Funnily enough, I haven’t come across a decent game where you actually get to play as Thor. For this kind of experience, we have to turn back to the Greeks.
In God of War, you get to be Kratos.
KRATOS (Cratus) was the god or personified spirit (daemon) of strength, might, power and sovereign rule. He and his three siblings–Nike (Victory), Bia (Force) and Zelos (Rivalry)–were winged enforcers for Zeus.
The latest God of War earned $131,000,000 in its launch month alone. If the entire Greek World of 400 BC gave Kratos the equivalent of a dollar a day in offerings, it would take over three months to accumulate what this one game earned in one.
Let’s stick with Greek mythology but shift to a different game. Ubisoft hasn’t disclosed its actual sales figures but Assassin’s Creed: Odyssey sold an estimated 1.4 million copies in its first week after launch. It’s easy to see how God of War is a godlike simulation. But what about Odyssey?
In Assassin’s Creed: Odyssey you play a misthios – a person with a particular set of skills that can be hired for work. Basically, a freelancer. In this case, as Kassandra, your skills are that of a mercenary. Sounds all very humble until you start to experience her skills firsthand. It’s not long before you are performing martial feats that Perseus and Heracles would have been proud of. Perseus and Heracles are both sons of Zeus, and as demigods are the very definition of godlike.
And so is Kassandra. She is so far above being a frail human that the comparison becomes almost meaningless. She’s a demigod.
But if Ubisoft had just handed all that power to the player at the very beginning and said, “go be godlike”, we would’ve had about five minutes of fun and moved on to find something more rewarding.
The secret sauce of a good RPG is that the player needs to earn their godliness. Pewdiepie started with zero subscribers. Kassandra can be knocked over by a humble wolf or bandit at the beginning of Odyssey. Godhood is actually pretty boring. Thor: Ragnarok is a two-hour blast of fun, but could you watch that movie if it was 50 hours long? Could you watch Chris Hemsworth be awesome for the equivalent of a busy working week?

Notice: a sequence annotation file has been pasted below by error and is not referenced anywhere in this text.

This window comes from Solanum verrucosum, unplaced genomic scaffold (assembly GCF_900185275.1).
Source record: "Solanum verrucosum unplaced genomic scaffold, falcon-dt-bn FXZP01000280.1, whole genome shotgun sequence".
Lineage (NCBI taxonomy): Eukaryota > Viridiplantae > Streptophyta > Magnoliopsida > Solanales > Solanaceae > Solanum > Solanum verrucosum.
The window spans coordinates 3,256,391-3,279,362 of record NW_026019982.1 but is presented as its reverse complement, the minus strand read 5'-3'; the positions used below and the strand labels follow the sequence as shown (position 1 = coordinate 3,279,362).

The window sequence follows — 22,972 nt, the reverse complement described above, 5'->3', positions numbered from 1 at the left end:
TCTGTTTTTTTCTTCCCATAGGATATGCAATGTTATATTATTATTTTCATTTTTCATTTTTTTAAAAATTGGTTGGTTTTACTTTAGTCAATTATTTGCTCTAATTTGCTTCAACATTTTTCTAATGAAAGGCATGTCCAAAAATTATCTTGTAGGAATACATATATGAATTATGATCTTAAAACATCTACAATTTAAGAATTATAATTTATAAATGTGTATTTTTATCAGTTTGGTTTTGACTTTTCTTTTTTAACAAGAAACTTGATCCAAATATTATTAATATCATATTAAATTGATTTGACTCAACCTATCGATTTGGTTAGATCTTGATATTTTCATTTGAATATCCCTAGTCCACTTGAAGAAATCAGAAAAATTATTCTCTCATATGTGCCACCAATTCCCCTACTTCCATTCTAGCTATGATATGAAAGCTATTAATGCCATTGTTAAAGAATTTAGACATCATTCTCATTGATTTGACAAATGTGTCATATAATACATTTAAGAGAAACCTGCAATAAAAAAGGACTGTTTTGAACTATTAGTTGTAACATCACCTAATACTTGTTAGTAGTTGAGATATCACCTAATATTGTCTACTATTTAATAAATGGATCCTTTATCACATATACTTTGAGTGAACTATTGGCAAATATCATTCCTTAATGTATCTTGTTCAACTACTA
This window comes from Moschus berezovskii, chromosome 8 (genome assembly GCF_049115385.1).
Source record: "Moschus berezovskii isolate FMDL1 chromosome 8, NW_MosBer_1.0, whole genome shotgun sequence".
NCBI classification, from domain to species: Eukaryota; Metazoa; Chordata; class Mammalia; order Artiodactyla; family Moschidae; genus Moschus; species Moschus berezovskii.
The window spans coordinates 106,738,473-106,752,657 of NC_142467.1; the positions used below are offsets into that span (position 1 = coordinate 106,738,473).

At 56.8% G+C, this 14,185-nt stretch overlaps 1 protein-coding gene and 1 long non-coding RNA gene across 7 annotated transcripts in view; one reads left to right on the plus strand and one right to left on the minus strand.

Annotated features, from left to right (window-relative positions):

I’m hoping your answer is, no.
The most engaging element of RPGs is that there is a clear, measurable path to godliness. If we put in the time, practice the gameplay, and learn about the game world through the story, then we will eventually unlock those godlike abilities. As we pick up better loot, we will even start to look godlike as we strut around in our Legendary gear.
These are Pewdiepie’s humble beginnings, from Wikipedia – “In 2010, during his time at the university, he registered a YouTube account under the name PewDiePie. The following year, he dropped out of Chalmers after losing interest in his degree field, much to the dismay of his parents. After failing to earn an apprenticeship with an advertising agency in Scandinavia, he then decided to focus on creating content for his YouTube channel. In order to fund his videos, Kjellberg began selling prints of his Photoshop art projects and worked at a hot dog stand. Kjellberg soon gathered a rapidly increasing online following, and in July 2012, his channel surpassed one million subscribers.”
Pewdiepie has been posting videos to Youtube for nine years and has undoubtedly earned his godlike number of followers through sheer work and stickability. Imagine just how good you would be at Assassin’s Creed: Odyssey if you played it every day for nine years. Actually, it takes a leisurely completionist about 200 hours to finish Odyssey so it simply doesn’t have the scope for that kind of time and effort investment.
But will Kassandra’s martial abilities seem to outstrip Pewdiepie’s YouTubing abilities by many levels of divinity? Will she seem like a goddess to his celebrity? Yes, it will certainly look that way while you’re inside the game. Pewdiepie might have been able to attract 89 million viewers, but a maxed-out Kassandra has the power to murder anyone and anything in the ancient Greek world of Odyssey.
RPGs = A Clear Path to Divinity
That’s why RPGs are so powerful. They enable us to claw our way up from mere mortal to a demigod, like an intern ascending the hierarchy of some divine global corporation. If we do what we’re told and achieve the performance targets, we shall ascend to the godlike status of an executive.